This study sought to assess and mitigate the effects of dynamic message signs (DMSs) on highway traffic. A review of traffic data found that many motorists slowed as they approached an active DMS and then increased their speed after passing the active DMS. The researchers identified that this speed variation could pose safety hazards to other motorists. The study identifies the effects of active DMSs on highway traffic using a sample from Rhode Island and identifies measures to improve the design and display of DMS messages to help mitigate speed variations of approaching traffic through the use of a questionnaire and driving simulation experiment.
The study consisted of a three pronged approach: a traffic data analysis, a driver questionnaire, and driving simulation experiment.
- Traffic data analysis: traffic data, including mean volumes and speeds in 30-minute increments, were collected by several mobility technology units (MTUs) near DMSs in Rhode Island between June 1 and June 14, 2007 when messages were displayed. The study compared "pre-display" and "first 30-min" traffic conditions (initiating stage analysis) and "last 30-min" and "post-display" traffic conditions (ending stage analysis).
- Driver questionnaire: a 24 multiple-choice question survey collecting drivers' opinions on slow-downs and DMS use. Surveys were administered at multiple public locations in Rhode Island in order to obtain a representative sample of the state driving population,150 licensed drivers participated.
- Driving simulator experiment: video-based driving simulation experiment developed and conducted to evaluate various DMS message designs in a simulated driving environment. Two main factors, message category and message type, were considered in a factorial experiment with three repetitions. The message categories refer to the content: danger warning, informative, and regulatory. Message type refers to how the message is displayed: graphic-aided message with full text (GFT), a graphic-aided message with partial text (GPT), and a text-only message (T). Each of three message categories was included with each of the three message types, creating a total of nine test messages. Additionally, a few practice trials were given to ensure participants' readiness prior to the actual simulation. A total of 36 drivers participated in the driving simulation test. Participants sat in a fix-base vehicle and were asked to respond by pressing one of four response buttons mounted on the steering wheel as soon as they comprehended the messages ("1" if a roadwork message was observed, "2" for a crash message, "3" for a slippery road message, and "4" if other messages were observed).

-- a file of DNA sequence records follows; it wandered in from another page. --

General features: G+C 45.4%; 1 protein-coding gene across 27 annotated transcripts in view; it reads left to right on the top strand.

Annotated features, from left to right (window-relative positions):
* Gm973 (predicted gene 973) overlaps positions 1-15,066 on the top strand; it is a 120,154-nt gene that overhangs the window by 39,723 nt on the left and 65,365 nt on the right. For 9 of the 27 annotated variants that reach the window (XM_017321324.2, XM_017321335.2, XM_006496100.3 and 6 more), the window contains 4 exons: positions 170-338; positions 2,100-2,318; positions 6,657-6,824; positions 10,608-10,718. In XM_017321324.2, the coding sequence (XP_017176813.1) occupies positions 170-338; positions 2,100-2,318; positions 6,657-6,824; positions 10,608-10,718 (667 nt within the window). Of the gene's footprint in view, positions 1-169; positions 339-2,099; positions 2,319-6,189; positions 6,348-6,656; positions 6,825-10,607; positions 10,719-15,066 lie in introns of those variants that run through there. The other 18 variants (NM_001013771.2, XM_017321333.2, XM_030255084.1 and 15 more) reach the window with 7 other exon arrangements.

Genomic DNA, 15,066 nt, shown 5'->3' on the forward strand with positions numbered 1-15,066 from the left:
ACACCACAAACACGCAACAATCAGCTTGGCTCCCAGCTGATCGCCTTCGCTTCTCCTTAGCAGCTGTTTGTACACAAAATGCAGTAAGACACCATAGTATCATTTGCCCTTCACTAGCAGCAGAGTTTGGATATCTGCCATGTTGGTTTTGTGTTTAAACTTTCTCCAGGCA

- Traffic data analysis: average speed was significantly lower when DMSs were active. Speed variations in traffic were not noticeable when DMS messages were displayed for less than 30 minutes or when DMS messages were displayed during rush hours in the initiating stage analysis. Speed variations were observed in all cases of the ending stage analysis. As for DMS message displays active for more than 30 minutes, drivers decreased speeds and headway distances as they approached active DMSs in the initiating stage analysis and increased their speeds and headway distances in the ending stage analysis. This was also observed when DMS messages were active during non-rush hours. The decrease in both speeds and headway distances in the "initiating stage analysis" and the increase in both speeds and headway distances in the "ending stage analysis" provided evidence of the impacts of active DMSs on highway traffic.
- Driver questionnaire: most drivers indicated they would reduce speed when approaching active DMSs. Lengthy, complexly worded, and abbreviated messages could also cause drivers to slow down. Drivers preferred text-only messages over graphic-aided messages and single frame over two-frame messages if they displayed the same content. Finally, two-frame messages with more information were preferred over single-frame messages with less information and abbreviations.
- Driving simulator experiment: GPT messages had similar response time when compared with T messages but much shorter response time compared to GFT messages. This might be due to the fact that GFTs had more information on them and thus required longer response time. Overall, young participants (age 18-40) responded the fastest. Female participants responded faster than males except for the oldest age group. Participants responded faster to danger warning messages than to other message categories.